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Monday, 29 November 2004
Page: 41


Ms MACKLIN (3:16 PM) —My question is again to the Minister for Vocational and Technical Education. Is the minister aware that skills growth as a driver of productivity has plummeted 75 per cent in the last 10 years and that Australia now has a severe skills shortage in key trades and industries? Isn't it true that under the Howard government around 40,000 Australians have been turned away from TAFE each year, including 15,000 young people, and that the vast majority of secondary school students will miss out on a technical college place? Minister, isn't Australia's skills crisis a direct result of the Howard government's failure to create enough training opportunities and boost Australia's skill levels?


Mr HARDGRAVE (Minister for Vocational and Technical Education and Minister Assisting the Prime Minister) —The member for Jagajaga has discovered the trades! The workers' party have discovered the trade skills that underpin Australia's economy! What is true is that in 1995 an estimated 89,300 individuals applied for but were unable to get a place to study in a vocational education training course. Of those, 69,400 were seeking access to a TAFE place. In 1999 the level was 71,100—it had fallen—and 53,900 were seeking a TAFE place. In 2003 the level had fallen to 55,400, of whom 45,900 were seeking a TAFE place.

In the face of state governments lifting TAFE fees, in the face of a decade or more of neglect from those opposite, this government has deliberately turned around the importance of training apprentices and people in traineeships. This government has made an enormous difference: from 141,000 people involved in vocational education and training, as apprentices and trainees, to 400,000. That is a fundamental change. Now let us look at it in dollar terms. The Australian government's contribution to states and territories has grown from $777.9 million under Labor to $1.13 billion. In fact, there is legislation that drives that up, indexing the base to $1.154 billion under this government. That is an increase of over 45 per cent.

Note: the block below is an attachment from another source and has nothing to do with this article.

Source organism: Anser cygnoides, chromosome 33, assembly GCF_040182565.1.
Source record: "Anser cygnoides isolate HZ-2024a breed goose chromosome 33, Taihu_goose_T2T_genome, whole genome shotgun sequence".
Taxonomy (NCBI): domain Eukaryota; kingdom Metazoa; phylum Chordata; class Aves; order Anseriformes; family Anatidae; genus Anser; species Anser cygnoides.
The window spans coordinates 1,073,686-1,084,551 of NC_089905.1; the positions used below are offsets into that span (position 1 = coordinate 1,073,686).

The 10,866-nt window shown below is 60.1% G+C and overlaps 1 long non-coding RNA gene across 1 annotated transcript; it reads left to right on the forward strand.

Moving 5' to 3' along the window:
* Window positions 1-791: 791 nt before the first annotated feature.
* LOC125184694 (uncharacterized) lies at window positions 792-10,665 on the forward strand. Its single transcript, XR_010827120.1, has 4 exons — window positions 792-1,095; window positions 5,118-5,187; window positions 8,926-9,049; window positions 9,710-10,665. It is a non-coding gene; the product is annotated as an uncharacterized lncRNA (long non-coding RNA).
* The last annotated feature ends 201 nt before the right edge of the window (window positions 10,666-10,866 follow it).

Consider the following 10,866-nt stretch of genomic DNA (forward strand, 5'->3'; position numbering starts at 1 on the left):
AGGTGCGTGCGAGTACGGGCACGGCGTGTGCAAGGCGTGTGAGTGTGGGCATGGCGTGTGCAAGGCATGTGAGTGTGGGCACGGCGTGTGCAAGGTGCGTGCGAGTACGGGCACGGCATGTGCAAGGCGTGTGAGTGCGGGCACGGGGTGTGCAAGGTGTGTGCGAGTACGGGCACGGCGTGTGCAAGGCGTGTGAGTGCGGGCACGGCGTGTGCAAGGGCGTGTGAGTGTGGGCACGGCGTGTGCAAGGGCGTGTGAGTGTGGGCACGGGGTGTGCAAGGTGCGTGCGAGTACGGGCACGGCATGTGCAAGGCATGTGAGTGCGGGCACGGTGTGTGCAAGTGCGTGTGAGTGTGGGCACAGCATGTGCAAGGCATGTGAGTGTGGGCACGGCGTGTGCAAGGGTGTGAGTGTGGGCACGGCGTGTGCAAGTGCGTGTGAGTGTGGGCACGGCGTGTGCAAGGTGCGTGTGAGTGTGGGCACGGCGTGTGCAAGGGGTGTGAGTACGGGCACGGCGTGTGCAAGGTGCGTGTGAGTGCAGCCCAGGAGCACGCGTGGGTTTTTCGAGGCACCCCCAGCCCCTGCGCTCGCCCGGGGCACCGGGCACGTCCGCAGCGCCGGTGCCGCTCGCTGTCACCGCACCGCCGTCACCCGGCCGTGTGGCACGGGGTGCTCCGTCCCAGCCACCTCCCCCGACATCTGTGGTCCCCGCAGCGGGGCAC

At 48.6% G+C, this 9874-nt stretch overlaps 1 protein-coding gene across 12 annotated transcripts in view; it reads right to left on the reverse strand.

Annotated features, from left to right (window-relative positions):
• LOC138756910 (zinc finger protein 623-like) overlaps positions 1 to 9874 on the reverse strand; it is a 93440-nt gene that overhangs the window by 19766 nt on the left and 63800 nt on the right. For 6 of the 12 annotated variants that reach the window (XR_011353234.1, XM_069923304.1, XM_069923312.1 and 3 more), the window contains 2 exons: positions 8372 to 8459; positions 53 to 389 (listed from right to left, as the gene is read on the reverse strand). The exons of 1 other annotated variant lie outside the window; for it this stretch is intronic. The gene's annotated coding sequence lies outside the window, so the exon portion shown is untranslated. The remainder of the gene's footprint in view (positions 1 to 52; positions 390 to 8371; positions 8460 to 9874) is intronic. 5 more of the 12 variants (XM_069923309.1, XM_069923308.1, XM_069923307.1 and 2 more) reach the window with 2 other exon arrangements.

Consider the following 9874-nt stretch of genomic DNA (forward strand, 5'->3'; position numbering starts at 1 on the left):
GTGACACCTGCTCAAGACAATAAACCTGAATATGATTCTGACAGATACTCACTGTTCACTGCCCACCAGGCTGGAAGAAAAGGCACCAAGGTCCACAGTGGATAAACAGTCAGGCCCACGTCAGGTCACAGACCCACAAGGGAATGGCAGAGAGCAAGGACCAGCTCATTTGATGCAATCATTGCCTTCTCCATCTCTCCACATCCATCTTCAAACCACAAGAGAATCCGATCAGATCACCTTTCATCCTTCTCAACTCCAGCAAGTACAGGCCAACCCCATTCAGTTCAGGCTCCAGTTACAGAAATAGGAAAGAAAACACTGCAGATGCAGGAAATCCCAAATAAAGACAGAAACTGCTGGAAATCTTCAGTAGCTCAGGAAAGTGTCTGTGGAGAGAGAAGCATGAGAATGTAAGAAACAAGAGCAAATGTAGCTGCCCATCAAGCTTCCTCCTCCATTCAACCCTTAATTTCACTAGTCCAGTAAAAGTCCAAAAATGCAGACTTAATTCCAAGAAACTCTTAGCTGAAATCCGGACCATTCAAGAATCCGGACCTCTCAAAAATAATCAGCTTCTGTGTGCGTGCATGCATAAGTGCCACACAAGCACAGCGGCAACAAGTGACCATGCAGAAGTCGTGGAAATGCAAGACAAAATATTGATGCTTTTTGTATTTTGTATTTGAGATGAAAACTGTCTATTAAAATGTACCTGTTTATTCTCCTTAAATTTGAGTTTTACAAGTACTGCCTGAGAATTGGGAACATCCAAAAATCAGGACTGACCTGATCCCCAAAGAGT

Those statistics speak for which side of politics is focusing on the trades skills shortage, and has done for almost a decade, compared to those who neglected it for over a decade. Those figures underscore the fact that this side of Australian politics understands very clearly the way to guarantee ongoing growth on top of the already tremendous growth that we have. The Treasurer has outlined the enormous way in which this economy is demanding more and more people with more and more skills. This government is addressing that.

There is one last point, and this is where those opposite have got the biggest problem of all. All members on this side know it, but those opposite still have not cottoned onto it. On this side of the chamber we are not afraid of the Australian workers driving up their wages based on the productivity they are achieving. We are not afraid of the Australian workers gaining an additional dividend in their pay packet because of the skills they have. Those opposite like to reward mediocrity; we do not.


Mr Anderson —Mr Speaker, I ask that further questions be placed on the Notice Paper.